Skip to content

Khan: Congress Should Pay More Attention to Social Media

We applaud Roll Call’s article, “More Members Are Using Social Media to Interact With Their Constituents” (Jan. 3, 2013).

We believe that this subject deserves much more attention than it has gotten in the recent past and so we thank Roll Call for writing this article.

Though the article touched on some important points, we feel that iConstituent’s contribution to the use of social media in Congress wasn’t adequately recognized. Introduced to Congress in 2003, iConstituent has been at the forefront of government-to-constituent communications, providing members of Congress with robust communication tools to better serve their constituents.

Last year, iConstituent provided nearly 200 congressional offices with expanded social media capabilities, including a Social Media Dashboard that provides visual, real-time insight into the performance of all their social media accounts and enables them to truly understand the effectiveness of their digital communications strategy.

Over the last 12 months, we have seen substantial growth in the use of our social media tools and view these tools as mission critical to all congressional offices.

The era of expensive, franked, direct-mail campaigns to reach constituents is shrinking as fast for congressional offices as it is in the private sector.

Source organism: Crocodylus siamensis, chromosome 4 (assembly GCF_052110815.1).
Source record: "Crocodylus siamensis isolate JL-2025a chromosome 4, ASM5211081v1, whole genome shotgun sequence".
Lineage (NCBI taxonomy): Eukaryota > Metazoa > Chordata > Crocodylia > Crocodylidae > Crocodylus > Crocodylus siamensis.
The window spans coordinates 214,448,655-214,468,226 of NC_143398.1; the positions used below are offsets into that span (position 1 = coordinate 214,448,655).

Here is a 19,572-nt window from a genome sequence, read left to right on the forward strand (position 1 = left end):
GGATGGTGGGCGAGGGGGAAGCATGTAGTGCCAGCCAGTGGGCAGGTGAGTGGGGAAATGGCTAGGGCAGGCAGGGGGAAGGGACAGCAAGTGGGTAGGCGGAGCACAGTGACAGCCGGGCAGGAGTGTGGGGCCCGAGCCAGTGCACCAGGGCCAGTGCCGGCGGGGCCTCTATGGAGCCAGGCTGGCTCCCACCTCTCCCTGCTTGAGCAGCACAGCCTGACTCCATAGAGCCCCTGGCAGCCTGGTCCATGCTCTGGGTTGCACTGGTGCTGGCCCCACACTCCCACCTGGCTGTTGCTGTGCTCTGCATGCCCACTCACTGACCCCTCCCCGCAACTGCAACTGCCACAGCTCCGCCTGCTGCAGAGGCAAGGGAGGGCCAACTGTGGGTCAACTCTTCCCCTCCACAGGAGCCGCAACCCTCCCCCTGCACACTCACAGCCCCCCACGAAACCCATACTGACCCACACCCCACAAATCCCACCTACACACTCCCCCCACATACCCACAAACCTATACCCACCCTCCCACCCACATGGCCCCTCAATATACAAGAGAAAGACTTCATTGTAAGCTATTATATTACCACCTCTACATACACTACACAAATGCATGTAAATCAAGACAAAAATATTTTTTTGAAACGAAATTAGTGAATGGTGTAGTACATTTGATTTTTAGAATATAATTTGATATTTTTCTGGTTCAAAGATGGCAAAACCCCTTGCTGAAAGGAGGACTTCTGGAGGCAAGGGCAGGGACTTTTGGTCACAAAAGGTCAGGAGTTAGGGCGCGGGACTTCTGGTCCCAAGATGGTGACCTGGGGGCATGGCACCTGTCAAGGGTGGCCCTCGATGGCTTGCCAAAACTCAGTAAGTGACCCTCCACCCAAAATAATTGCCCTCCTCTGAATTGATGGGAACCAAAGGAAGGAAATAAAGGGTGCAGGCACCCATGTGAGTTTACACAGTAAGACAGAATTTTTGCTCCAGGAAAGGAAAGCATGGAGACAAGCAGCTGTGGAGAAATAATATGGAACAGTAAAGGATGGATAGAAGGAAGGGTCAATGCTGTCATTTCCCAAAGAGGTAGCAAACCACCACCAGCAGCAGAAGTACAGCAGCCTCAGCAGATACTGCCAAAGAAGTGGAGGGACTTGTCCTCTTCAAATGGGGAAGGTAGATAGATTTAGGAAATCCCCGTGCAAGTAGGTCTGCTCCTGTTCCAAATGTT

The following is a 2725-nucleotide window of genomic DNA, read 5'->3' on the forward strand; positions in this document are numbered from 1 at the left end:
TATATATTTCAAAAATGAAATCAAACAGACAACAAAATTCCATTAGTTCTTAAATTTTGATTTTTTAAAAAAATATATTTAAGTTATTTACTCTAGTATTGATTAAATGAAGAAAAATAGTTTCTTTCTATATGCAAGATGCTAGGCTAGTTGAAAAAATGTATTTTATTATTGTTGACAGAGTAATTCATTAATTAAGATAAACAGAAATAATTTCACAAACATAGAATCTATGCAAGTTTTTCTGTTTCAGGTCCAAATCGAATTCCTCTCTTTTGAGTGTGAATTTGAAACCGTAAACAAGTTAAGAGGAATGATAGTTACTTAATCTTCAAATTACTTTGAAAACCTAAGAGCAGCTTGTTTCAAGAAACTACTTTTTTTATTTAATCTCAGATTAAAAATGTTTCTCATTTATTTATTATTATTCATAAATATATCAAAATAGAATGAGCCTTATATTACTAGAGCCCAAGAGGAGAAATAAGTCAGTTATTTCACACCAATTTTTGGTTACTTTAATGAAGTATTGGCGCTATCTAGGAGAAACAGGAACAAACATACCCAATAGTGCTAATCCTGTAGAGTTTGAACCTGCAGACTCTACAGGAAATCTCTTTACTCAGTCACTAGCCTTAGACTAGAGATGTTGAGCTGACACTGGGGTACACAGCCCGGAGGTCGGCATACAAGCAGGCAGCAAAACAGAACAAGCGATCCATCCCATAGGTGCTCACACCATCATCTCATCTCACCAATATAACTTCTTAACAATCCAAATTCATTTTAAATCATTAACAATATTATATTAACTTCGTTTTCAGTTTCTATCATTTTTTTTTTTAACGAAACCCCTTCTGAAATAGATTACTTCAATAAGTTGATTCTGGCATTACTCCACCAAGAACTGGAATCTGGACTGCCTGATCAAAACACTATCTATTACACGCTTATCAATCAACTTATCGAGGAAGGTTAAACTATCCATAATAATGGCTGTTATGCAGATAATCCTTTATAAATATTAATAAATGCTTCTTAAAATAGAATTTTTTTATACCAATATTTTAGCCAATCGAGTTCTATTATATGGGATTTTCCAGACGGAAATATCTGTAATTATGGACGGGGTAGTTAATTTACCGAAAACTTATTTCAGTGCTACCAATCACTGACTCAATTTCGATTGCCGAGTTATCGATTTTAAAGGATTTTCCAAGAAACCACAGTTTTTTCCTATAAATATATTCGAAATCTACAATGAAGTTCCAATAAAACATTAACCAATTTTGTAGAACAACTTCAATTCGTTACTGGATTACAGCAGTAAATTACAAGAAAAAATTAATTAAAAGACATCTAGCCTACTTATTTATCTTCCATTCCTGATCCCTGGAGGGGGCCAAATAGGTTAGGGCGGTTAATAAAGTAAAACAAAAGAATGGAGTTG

Members of Congress should be taking advantage of the benefits in reporting, insight and actionable intelligence social media platforms give — especially with the potential for more budget cuts looming on the horizon. Social media is a cost-efficient, effective and proven method for communicating with constituents and is a cornerstone in iConstituent’s ongoing mission to create a vital connection between every person and their government.

Zain Khan, CEO of iConstituent

Recent Stories

House Republicans kick Pelosi out of hideaway after McCarthy ouster

House Republican infighting turns raw during McCarthy floor debate

McCarthy announces he won’t run again for speaker

How the vote to boot Speaker McCarthy played out inside the chamber

McCarthy becomes first speaker in history ousted

Laphonza Butler sworn in to succeed Sen. Dianne Feinstein